Romeo and Juliet

Globalisation at its best: the Russian dancers of the Tchaikovsky Perm State Ballet excel in Scottish choreographer Kenneth MacMillan’s interpretation

Ruslan Savdenov and Natalia Domracheva suggest love for the ballet itself as much as for the lead characters

Ruslan Savdenov and Natalia Domracheva suggest love for the ballet itself as much as for the lead characters

Thu, Nov 14, 2013, 16:55

Romeo and Juliet
Board Gáis Energy Theatre
*****


Irish audiences have hit the ballet jackpot with the Tchaikovsky Perm State Ballet performing Sir Kenneth MacMillan’s Romeo and Juliet. Evidence of globalisation at its best, the Russian dancers excel in the Scottish choreographer’s interpretation of the love story, which has been one of the definitive versions of the ballet since 1964.

At that time, Russian story ballets enjoyed near sacrosanct status, yet MacMillan created a masterpiece that eschewed pantomime and dramatics for more organic storytelling. His first three-act ballet was hailed by theatregoers as well as balletomanes as a masterpiece, and since Dame Margot Fonteyn and Rudolf Nureyev brought it to life back then with more than 40 curtain calls on opening night, dancers worldwide have clamoured to perform it.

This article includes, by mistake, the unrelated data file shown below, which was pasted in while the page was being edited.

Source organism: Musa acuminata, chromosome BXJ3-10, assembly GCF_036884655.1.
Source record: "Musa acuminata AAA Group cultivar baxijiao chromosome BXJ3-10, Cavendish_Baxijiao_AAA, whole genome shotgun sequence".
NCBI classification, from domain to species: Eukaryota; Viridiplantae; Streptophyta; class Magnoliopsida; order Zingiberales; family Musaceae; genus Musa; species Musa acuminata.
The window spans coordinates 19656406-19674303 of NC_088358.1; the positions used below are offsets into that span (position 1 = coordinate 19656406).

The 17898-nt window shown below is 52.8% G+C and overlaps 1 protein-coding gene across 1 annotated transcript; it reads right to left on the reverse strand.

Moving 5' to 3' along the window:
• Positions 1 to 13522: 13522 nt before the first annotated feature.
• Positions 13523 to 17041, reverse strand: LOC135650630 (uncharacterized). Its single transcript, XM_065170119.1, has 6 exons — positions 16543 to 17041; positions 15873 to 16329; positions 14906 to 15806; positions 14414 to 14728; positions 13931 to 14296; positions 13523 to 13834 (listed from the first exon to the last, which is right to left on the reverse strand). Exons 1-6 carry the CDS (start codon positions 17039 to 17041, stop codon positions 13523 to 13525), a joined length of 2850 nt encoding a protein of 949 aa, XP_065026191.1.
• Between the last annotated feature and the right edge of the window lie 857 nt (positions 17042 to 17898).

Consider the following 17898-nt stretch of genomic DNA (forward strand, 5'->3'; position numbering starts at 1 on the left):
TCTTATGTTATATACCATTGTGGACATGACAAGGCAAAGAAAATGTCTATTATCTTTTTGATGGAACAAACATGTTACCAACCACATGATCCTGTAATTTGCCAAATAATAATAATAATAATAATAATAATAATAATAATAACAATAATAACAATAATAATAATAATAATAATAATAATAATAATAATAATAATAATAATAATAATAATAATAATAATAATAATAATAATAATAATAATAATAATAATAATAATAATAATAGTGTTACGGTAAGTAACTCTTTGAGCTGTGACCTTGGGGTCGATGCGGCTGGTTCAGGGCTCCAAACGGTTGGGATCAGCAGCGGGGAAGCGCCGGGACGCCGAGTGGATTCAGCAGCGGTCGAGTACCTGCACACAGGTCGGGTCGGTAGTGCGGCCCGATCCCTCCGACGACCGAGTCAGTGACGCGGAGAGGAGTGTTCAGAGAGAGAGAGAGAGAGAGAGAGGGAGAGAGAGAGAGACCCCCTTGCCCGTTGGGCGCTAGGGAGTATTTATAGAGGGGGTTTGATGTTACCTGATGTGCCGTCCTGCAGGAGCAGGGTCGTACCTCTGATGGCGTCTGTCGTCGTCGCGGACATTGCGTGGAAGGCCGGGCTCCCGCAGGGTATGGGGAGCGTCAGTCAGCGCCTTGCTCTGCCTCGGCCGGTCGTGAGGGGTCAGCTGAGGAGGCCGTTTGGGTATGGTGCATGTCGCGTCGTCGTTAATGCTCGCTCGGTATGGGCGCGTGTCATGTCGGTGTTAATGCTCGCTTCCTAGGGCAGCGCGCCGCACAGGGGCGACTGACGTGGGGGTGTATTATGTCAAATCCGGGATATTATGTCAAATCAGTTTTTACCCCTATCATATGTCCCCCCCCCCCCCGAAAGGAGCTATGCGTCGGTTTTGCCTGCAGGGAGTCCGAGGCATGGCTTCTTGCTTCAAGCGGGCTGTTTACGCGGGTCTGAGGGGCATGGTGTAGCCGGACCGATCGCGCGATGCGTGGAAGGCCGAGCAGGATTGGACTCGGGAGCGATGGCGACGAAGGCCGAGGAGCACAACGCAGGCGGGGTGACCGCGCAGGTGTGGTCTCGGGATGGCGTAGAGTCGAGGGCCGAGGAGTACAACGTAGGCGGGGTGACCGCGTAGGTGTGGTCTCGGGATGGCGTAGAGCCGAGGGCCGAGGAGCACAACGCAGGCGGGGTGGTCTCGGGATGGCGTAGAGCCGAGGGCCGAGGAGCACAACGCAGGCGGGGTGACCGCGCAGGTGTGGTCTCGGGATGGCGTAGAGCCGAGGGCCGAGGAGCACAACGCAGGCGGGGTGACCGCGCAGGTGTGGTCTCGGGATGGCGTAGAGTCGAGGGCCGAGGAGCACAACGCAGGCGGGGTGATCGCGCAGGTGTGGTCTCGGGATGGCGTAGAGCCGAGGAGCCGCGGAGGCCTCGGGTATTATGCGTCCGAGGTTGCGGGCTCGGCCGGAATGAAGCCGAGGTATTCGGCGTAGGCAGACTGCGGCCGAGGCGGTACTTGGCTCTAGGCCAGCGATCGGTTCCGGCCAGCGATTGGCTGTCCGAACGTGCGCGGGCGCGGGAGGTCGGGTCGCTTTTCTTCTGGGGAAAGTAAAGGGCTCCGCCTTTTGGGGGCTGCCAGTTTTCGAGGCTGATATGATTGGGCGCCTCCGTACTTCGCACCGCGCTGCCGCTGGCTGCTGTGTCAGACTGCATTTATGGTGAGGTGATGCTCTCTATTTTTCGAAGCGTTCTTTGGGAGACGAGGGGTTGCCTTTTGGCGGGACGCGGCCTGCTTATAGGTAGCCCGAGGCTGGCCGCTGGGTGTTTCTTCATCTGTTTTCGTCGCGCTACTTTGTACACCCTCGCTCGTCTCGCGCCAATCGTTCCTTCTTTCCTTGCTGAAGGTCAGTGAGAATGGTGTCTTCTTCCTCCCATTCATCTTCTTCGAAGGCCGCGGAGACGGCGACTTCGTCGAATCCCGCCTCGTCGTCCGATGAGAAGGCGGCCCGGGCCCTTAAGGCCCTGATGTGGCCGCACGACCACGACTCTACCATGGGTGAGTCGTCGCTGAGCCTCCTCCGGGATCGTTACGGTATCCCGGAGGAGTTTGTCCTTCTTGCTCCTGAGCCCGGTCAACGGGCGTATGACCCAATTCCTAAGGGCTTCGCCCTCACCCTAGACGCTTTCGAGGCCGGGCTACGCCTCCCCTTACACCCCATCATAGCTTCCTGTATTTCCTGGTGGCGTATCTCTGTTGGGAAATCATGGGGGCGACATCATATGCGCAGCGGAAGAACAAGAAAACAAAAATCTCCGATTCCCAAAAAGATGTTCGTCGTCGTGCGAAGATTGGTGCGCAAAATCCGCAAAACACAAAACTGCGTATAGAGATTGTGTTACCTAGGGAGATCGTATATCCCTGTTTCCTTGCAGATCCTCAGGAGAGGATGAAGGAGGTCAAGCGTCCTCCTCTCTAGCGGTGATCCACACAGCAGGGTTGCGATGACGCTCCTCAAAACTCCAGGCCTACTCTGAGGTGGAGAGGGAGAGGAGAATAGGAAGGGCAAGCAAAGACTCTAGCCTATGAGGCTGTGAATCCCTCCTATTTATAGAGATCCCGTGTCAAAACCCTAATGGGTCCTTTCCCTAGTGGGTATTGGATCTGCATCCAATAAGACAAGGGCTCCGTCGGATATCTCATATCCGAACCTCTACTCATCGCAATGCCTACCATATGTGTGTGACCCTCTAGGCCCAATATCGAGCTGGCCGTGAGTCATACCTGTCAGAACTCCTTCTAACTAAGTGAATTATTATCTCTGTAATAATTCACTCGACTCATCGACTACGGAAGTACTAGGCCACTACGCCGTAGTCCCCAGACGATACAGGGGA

Here, Ruslan Savdenov and Natalia Domracheva dance portrayals that suggest love for the ballet itself as much as for the lead characters. She evolves from an innocent girl to an impassioned young woman, driven by a bond with her endearingly earnest suitor through powerful turns and achingly supple arabesques. Their pas de deux matures as the story unfolds.

The couple’s entire surroundings reflect beauty and harmony. Mauro Carosi’s stunning scenery remains true to the ballet’s original Italianate influence, and Odette Nicoletti’s costumes feature stunning headdresses worthy of the most regal monarchs.

Offsetting the romance, the equally spectacular swordfighting showcases the male dancers’ prowess and musicality. Tybalt and Mercutio repeatedly lock weapons in choreography that is as remarkable in its realism as it is in the way the swords shave each other in time with the music – one of many examples of MacMillan masterfully allowing the movement to drive the narration.

Underneath everything lies Prokofiev’s wondrous score, and in this production, the RTÉ National Symphony Orchestra, conducted by Andrey Danilov, play with a strong, purposeful energy. The grandiose music and dancing match each other in the ultimate symbiotic relationship, which, like Romeo and Juliet’s romance, leaves the heart feeling empty once it is over.

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